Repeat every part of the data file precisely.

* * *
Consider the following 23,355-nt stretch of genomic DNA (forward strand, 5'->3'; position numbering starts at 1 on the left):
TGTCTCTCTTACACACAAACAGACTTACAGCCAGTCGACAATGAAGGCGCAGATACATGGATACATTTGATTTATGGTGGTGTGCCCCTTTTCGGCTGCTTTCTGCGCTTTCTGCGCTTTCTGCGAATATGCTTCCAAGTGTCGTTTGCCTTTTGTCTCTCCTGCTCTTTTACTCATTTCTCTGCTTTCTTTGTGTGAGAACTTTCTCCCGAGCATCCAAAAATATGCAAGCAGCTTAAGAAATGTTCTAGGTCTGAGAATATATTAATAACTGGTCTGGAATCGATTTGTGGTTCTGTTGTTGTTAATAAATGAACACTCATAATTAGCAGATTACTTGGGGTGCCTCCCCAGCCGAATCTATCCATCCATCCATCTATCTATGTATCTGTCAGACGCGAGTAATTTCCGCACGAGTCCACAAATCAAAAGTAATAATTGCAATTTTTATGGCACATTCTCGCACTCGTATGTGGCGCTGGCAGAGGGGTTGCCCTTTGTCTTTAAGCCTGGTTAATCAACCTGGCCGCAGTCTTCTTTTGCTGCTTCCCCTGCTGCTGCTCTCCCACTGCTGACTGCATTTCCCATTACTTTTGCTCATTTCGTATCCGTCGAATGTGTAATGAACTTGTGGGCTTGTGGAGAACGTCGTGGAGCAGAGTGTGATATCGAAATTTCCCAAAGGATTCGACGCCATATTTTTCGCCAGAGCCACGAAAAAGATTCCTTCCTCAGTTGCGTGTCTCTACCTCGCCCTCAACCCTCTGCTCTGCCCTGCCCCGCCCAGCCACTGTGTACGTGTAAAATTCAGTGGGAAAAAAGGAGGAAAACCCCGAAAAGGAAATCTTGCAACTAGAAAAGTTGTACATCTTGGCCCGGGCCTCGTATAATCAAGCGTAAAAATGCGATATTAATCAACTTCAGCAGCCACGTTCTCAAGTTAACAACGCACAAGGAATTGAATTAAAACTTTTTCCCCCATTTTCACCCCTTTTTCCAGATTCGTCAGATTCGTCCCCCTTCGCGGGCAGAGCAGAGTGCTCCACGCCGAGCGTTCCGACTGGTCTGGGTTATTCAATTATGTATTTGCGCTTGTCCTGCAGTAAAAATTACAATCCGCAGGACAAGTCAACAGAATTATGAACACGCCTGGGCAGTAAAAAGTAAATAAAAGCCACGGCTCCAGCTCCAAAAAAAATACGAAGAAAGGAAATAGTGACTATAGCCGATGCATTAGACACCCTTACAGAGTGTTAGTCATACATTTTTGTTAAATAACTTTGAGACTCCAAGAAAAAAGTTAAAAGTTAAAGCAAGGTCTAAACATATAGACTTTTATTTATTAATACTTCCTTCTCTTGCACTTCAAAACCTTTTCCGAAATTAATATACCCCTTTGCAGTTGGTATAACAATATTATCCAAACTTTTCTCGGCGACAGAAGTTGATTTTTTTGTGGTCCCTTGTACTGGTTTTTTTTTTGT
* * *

Consider the following 23,355-nt stretch of genomic DNA (forward strand, 5'->3'; position numbering starts at 1 on the left):
TGTCTCTCTTACACACAAACAGACTTACAGCCAGTCGACAATGAAGGCGCAGATACATGGATACATTTGATTTATGGTGGTGTGCCCCTTTTCGGCTGCTTTCTGCGCTTTCTGCGCTTTCTGCGAATATGCTTCCAAGTGTCGTTTGCCTTTTGTCTCTCCTGCTCTTTTACTCATTTCTCTGCTTTCTTTGTGTGAGAACTTTCTCCCGAGCATCCAAAAATATGCAAGCAGCTTAAGAAATGTTCTAGGTCTGAGAATATATTAATAACTGGTCTGGAATCGATTTGTGGTTCTGTTGTTGTTAATAAATGAACACTCATAATTAGCAGATTACTTGGGGTGCCTCCCCAGCCGAATCTATCCATCCATCCATCTATCTATGTATCTGTCAGACGCGAGTAATTTCCGCACGAGTCCACAAATCAAAAGTAATAATTGCAATTTTTATGGCACATTCTCGCACTCGTATGTGGCGCTGGCAGAGGGGTTGCCCTTTGTCTTTAAGCCTGGTTAATCAACCTGGCCGCAGTCTTCTTTTGCTGCTTCCCCTGCTGCTGCTCTCCCACTGCTGACTGCATTTCCCATTACTTTTGCTCATTTCGTATCCGTCGAATGTGTAATGAACTTGTGGGCTTGTGGAGAACGTCGTGGAGCAGAGTGTGATATCGAAATTTCCCAAAGGATTCGACGCCATATTTTTCGCCAGAGCCACGAAAAAGATTCCTTCCTCAGTTGCGTGTCTCTACCTCGCCCTCAACCCTCTGCTCTGCCCTGCCCCGCCCAGCCACTGTGTACGTGTAAAATTCAGTGGGAAAAAAGGAGGAAAACCCCGAAAAGGAAATCTTGCAACTAGAAAAGTTGTACATCTTGGCCCGGGCCTCGTATAATCAAGCGTAAAAATGCGATATTAATCAACTTCAGCAGCCACGTTCTCAAGTTAACAACGCACAAGGAATTGAATTAAAACTTTTTCCCCCATTTTCACCCCTTTTTCCAGATTCGTCAGATTCGTCCCCCTTCGCGGGCAGAGCAGAGTGCTCCACGCCGAGCGTTCCGACTGGTCTGGGTTATTCAATTATGTATTTGCGCTTGTCCTGCAGTAAAAATTACAATCCGCAGGACAAGTCAACAGAATTATGAACACGCCTGGGCAGTAAAAAGTAAATAAAAGCCACGGCTCCAGCTCCAAAAAAAATACGAAGAAAGGAAATAGTGACTATAGCCGATGCATTAGACACCCTTACAGAGTGTTAGTCATACATTTTTGTTAAATAACTTTGAGACTCCAAGAAAAAAGTTAAAAGTTAAAGCAAGGTCTAAACATATAGACTTTTATTTATTAATACTTCCTTCTCTTGCACTTCAAAACCTTTTCCGAAATTAATATACCCCTTTGCAGTTGGTATAACAATATTATCCAAACTTTTCTCGGCGACAGAAGTTGATTTTTTTGTGGTCCCTTGTACTGGTTTTTTTTTTGT